By Max Matrenitski, CEO, Cyberian Mine
The fine members of the Cyberian Mine Telegram group brought to my attention an article titled, ‘Crypto in Russia Will Soon Be Banned‘. In this post, I am going to talk about this article directly and more broadly about how crypto regulation works.
It’s not the first time we’ve seen this kind of news story. Making crypto illegal is an interesting narrative, and websites know that running these stories will always be popular on social media and bring visitors to their website. So let’s unpack this a bit.
Will Crypto be Banned in Russia?
Firstly, nobody has banned crypto. The proposed law just describes the regulation of the crypto sphere. In other words, it’s a proposal to have some rules rather than no rules. The ‘spooky’ new additions to the criminal code are a normal part of the legislative process.
When new rules are created, legislators must define how to process those who break them. Personally, I don’t like the proposal. It’s too vague and ambiguous. I would prefer to see more technical details included. But it’s not a threat to the business.
The panic comes from the fact that in Russia 95% of mining takes place in a grey/black legal space. People smuggle equipment across borders without customs clearance and without paying import VAT. Then they illegally use much cheaper residential electricity tariffs rather than business tariffs, or sometimes even just steal electricity.
A lot of people doing this don’t register legal entities or pay taxes, operating almost exclusively outside of the law. For those who operate like this, the proposed new law is definitely a threat to their status quo. But that’s a good thing if we want the industry to mature.
Authorities can turn up unannounced and demand to see ownership documents, customs papers, or tax returns. In Russia, if anything is missing, it is common practice to seize the equipment until the proper paperwork is provided and all questions are cleared. If that happens, there’s a serious chance the miners won’t see their machines again this side of the 2024 halving.
For Cyberian Mine, this reality was clear. From the very start of 2018, we have invested a lot of time and effort into building a solid legal framework and our commitment to transparency and openness extends not only to clients but also authorities. We have built a lot of trust.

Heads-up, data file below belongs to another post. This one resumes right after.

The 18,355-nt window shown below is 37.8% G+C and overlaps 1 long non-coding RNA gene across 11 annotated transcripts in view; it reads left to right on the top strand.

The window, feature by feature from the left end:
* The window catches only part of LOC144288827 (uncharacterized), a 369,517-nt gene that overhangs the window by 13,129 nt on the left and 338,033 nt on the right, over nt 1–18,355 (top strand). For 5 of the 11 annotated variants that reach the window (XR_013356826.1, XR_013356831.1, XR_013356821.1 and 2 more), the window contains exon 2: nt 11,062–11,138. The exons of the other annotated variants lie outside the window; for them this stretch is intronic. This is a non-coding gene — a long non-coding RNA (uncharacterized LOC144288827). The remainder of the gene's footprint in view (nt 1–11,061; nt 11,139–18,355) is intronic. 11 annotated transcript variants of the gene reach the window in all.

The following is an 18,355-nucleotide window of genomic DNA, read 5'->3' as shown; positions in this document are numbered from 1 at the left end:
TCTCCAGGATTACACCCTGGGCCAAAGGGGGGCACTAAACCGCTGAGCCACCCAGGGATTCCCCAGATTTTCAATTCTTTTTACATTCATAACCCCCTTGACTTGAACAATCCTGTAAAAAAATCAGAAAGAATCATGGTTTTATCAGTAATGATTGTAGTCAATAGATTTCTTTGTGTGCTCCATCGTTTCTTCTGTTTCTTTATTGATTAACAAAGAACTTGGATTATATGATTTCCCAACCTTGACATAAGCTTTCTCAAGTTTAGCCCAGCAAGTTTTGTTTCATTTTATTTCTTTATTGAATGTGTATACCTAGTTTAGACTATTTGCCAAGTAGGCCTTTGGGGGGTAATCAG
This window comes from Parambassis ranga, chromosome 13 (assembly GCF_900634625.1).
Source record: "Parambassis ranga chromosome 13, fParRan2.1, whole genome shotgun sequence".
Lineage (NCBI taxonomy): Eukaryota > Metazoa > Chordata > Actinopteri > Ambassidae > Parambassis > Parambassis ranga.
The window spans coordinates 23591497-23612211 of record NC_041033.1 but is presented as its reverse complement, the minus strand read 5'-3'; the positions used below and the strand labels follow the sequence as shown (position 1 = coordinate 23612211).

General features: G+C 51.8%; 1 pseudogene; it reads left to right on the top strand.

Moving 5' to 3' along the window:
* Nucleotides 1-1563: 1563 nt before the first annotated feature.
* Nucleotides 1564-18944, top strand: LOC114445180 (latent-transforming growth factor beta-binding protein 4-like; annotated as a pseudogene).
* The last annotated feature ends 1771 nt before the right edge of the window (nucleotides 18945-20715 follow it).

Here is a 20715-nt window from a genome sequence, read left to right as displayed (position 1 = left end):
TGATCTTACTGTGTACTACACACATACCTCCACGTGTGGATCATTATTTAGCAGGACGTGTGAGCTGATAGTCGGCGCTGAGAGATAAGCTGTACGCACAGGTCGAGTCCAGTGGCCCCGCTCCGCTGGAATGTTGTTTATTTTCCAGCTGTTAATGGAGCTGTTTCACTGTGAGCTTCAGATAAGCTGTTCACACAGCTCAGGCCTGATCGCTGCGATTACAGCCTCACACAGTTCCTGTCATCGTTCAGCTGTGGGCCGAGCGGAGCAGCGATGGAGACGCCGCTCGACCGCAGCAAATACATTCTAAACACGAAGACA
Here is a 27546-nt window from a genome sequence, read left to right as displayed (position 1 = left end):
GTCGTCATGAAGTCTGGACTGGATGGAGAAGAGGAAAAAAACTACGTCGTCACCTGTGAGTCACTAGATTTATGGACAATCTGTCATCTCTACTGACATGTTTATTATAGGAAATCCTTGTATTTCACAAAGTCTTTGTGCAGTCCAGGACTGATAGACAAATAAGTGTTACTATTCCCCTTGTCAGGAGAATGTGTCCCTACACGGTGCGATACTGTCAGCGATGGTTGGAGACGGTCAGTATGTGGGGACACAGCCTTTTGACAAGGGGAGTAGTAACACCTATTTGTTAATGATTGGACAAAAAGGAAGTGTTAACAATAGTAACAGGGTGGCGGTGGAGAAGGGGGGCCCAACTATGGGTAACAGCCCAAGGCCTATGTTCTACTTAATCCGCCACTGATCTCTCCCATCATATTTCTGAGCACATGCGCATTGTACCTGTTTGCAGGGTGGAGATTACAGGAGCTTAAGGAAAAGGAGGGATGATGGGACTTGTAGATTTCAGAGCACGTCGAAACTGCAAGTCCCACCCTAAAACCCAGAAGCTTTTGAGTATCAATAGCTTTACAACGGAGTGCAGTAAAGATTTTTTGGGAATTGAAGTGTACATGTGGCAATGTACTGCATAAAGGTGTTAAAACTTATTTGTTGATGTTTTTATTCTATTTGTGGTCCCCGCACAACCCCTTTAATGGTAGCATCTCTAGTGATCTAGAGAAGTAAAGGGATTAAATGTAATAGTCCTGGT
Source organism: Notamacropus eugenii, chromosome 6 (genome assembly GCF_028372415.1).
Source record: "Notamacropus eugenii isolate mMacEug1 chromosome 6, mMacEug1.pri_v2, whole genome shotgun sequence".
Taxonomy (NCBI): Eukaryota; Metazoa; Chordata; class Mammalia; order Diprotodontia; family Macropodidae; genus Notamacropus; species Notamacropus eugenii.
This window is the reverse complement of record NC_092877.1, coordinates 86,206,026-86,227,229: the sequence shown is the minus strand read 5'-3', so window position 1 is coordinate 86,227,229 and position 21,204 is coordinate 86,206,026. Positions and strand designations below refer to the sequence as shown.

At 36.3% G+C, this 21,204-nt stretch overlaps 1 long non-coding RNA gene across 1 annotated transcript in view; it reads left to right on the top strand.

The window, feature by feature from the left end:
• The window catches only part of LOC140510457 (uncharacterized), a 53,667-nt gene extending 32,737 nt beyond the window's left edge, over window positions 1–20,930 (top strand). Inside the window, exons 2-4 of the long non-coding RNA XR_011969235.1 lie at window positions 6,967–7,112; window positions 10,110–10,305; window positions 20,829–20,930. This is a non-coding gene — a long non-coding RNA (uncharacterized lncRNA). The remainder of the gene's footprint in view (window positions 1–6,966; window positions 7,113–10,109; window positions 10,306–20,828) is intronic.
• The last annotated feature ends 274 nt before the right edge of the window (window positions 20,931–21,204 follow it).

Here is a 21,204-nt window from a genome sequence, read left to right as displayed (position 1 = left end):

Here’s what we’ve done:
1. Made everything legal
a. We built a safe legal structure. Legally functioning legal entity – Russian tax-payer Cyberian Mine Rus LLC, a subsidiary that 100% belongs to the German Cyberian Mine GmbH.
b. All the equipment has auditable legal ownership. We explored thoroughly all the supply/logistics/custom clearance options over the course of more than 2 years and have finally come up with an expensive, but very robust framework. All new equipment now comes with all the paperwork – notifications, certificates, customs declarations. Import VAT of 20% is paid in full (which is why our units are more expensive than on the black market). A little disclaimer: There are some exceptions on relocated clients’ hardware – we receive it “as is” and the responsibility is on the owners. But we make it clear for everyone who transfers their units to us.
2. Being transparent and having a direct and open dialog with the authorities, ensuring their support
I grew up within the region and had my two university degrees and first companies there. That gives Cyberian Mine a great network, which is quite an important thing in Russia. I personally know the region and city officials at the highest level. And they appreciate that Cyberian Mine is not hiding in the shadows and is having an open dialog and a public and transparent business (one of the very few crypto-companies to do so).
Last summer we signed an MOU with the Irkutsk Region’s Minister of Finance and the head of Governmental agency for Entrepreneurship and Investments. The MOU gives us direct access to administrative governmental support, whenever we might need it. So on the local level, we are all covered 100%.
But even if we take the hypothetical situation that a crypto ban will happen at a federal level, we are prepared for this as well. One of the perks of the legal framework we developed is that the company is not touching any crypto itself, or at least not directly.
1. Cyberian Mine LLC doesn’t accept or hold any crypto, it uses German GmbH to deal with crypto in a compliant way within German jurisdiction, where it’s 100% legal.
2. We do not perform Bitcoin payouts. That is allegedly a criminal offense in Russia without a custodian license. Instead, the mining pool performs the payouts. At no point does Cyberian Mine play ‘middle man’ with clients’ crypto.
3. The services provided to clients, according to our T&Cs, is the dedicated miner’s computational power. And the client is performing conversion of this hash power to Bitcoin outside the Russian borders on the mining pool in China.
4. Also, since the service is provided to non-residents, we don’t pay VAT on the services themselves, whereas if it were the physical facilities’ collocation services one would be obliged to pay VAT 20 on the bill because the service is provided locally.
I hope that puts your worries to rest. This is a young and developing market, but compliance is at the core of our business and philosophy. We want to see crypto mainstream, not hiding in the shadows!
If you have any questions, please let me know through the usual channels.